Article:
Keywords: culture; implicit and explicit worldviews; categories; relationships; altruism
    JEL: D03 D64
    Date: 2014–11
  9. By: Shakya, Martina
    Abstract: Tourism has a wide range of impacts on the economy, the natural environment and the people living in a destination. In the context of poor, rural societies, many scholars have emphasized the positive impacts of tourism on local economic growth. Concern has been voiced, however, about the social and cultural impacts of tourism due to observed changes in local norms, values and behaviour. This paper proposes the concept of social capital to analyze the social and cultural effects of tourism in Nepal. Empirical evidence from a household survey and four village case studies reveals a decline of bonding social capital and an increase in bridging social capital in the concerned communities. Tourism can exacerbate local conflicts and reduce the relevance of indigenous self-help mechanisms. At the same time, tourism has promoted the formation of new institutions and offers opportunities to develop and expand hierarchical, extra-community networks, which are an important precondition for upward economic mobility. Highlighting the interdependencies and trade-offs between economic advancement and changes in social capital, the paper calls for a more pragmatic and less normative academic debate on the social and cultural impacts of tourism in developing countries.
    Keywords: Social capital; Tourism; Poverty; Risk; Rural development; Nepal
    Date: 2014
  10. By: Comola, Margherita (Paris School of Economics); Prina, Silvia (Case Western Reserve University)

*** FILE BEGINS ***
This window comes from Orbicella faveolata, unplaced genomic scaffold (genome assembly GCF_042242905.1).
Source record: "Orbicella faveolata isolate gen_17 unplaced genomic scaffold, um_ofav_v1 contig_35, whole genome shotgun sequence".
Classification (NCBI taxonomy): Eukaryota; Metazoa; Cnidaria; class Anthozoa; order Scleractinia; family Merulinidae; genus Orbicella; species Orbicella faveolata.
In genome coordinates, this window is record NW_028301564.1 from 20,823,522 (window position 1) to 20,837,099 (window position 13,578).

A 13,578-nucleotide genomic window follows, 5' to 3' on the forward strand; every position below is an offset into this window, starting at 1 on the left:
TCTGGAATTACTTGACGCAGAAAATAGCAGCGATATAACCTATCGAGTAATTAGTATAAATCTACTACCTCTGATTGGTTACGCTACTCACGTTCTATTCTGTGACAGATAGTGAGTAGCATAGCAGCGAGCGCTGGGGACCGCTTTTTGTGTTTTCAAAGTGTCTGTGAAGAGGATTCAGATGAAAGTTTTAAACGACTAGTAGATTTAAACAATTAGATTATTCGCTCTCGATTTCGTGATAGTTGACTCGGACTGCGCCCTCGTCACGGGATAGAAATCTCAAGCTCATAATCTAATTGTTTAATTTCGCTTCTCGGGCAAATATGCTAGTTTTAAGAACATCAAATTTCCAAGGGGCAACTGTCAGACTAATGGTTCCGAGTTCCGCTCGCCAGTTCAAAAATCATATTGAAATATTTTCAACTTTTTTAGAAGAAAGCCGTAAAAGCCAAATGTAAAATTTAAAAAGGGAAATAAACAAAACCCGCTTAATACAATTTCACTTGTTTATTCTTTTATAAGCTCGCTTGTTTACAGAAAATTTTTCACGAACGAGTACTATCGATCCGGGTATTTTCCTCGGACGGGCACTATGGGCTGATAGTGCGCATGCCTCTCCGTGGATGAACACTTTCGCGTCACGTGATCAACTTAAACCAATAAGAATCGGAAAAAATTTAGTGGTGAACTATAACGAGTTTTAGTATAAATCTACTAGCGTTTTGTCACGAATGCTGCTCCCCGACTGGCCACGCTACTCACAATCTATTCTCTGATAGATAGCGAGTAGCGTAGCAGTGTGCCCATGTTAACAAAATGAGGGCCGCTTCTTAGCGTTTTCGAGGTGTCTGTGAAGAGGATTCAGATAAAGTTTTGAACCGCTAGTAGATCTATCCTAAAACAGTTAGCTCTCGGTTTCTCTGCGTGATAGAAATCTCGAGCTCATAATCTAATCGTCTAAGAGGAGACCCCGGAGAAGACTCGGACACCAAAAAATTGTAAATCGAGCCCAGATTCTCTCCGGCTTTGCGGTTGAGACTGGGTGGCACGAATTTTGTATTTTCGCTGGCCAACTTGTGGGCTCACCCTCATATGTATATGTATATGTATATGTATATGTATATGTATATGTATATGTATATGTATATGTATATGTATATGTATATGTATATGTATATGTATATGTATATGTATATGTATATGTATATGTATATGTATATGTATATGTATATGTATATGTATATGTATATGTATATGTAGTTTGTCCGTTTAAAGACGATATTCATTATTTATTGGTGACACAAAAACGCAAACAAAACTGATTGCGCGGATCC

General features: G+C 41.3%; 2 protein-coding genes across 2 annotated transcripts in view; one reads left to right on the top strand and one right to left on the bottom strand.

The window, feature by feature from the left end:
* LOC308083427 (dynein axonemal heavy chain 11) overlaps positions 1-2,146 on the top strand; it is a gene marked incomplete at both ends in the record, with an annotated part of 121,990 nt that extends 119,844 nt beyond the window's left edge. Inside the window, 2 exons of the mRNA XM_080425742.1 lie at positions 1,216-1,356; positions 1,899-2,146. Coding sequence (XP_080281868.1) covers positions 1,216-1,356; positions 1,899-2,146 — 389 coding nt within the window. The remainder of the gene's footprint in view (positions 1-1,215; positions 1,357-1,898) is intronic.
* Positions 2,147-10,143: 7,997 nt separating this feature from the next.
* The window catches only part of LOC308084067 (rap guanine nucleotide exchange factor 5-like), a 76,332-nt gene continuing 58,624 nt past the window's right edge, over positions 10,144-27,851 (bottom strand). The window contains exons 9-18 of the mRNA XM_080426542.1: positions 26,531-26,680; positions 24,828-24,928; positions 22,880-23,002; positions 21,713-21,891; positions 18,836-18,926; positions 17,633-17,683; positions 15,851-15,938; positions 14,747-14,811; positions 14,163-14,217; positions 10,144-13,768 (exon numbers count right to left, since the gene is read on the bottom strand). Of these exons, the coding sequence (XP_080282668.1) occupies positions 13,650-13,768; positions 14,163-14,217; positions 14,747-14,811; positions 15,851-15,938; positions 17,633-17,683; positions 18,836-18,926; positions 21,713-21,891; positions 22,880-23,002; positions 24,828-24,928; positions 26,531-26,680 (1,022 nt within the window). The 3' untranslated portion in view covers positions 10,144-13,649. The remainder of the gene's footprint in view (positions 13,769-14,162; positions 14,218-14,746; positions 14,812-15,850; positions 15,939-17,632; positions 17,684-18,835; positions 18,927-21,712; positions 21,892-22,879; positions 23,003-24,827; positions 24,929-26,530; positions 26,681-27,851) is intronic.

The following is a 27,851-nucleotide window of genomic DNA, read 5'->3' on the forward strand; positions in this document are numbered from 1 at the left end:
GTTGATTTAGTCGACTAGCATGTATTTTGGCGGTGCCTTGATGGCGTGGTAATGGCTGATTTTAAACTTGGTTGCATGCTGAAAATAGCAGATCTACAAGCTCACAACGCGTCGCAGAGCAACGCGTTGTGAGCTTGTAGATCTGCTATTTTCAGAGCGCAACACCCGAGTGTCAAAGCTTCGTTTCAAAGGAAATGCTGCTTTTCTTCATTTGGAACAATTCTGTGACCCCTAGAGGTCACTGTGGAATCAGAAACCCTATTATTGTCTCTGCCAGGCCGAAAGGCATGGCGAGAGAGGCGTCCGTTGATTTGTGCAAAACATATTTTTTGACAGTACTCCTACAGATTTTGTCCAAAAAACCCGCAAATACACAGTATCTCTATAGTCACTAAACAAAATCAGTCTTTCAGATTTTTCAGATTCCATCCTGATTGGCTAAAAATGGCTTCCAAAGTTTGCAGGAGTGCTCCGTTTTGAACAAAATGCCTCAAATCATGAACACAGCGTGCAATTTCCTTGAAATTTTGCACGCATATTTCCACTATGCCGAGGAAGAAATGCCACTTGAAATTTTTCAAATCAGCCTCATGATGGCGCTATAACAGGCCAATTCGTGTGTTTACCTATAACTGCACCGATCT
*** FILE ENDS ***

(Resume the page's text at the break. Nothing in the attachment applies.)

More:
Abstract: A large literature has studied how peers affect behavior by exploiting the preexisting social network structure only. What if networks rewire in response to changes in the economic environment, such as a randomized intervention? We exploit a unique panel dataset that contains detailed information on the network of informal financial transactions before and after a field experiment that randomized access to savings accounts in Nepal. First, we show that the intervention affects the structure of the network of informal financial transactions among households. Second, we estimate a panel model of peer effects in expenditure where the network may change endogenously, and we exploit the design of the randomized intervention to instrument for the observed network change. Our results suggest that disregarding the network change would underestimate both total peer effects and the overall impact of the intervention.
    Keywords: networks, peer effects, financial access
    JEL: C31 D85 G2 O16
    Date: 2014–11
  11. By: De Martí, Joan; Zenou, Yves
    Abstract: We consider a network game with strategic complementarities where the individual reward or the strength of interactions is only partially known by the agents. Players receive different correlated signals and they make inferences about other players' information. We demonstrate that there exists a unique Bayesian-Nash equilibrium. We characterize the equilibrium by disentangling the information effects from the network effects and show that the equilibrium effort of each agent is a weighted combinations of different Katz-Bonacich centralities where the decay factors are the eigenvalues of the information matrix while the weights are its eigenvectors. We then study the impact of incomplete information on a network policy which aim is to target the most relevant agents in the network (key players). Compared to the complete information case, we show that the optimal targeting may be very different.
    Keywords: Bayesian games; key player policies; social networks; strategic complementarities
    JEL: C72 D82 D85
    Date: 2014–12
  12. By: Michaeli, Moti (Department of Economics and The Center for the Study); Spiro, Daniel (Dept. of Economics, University of Oslo)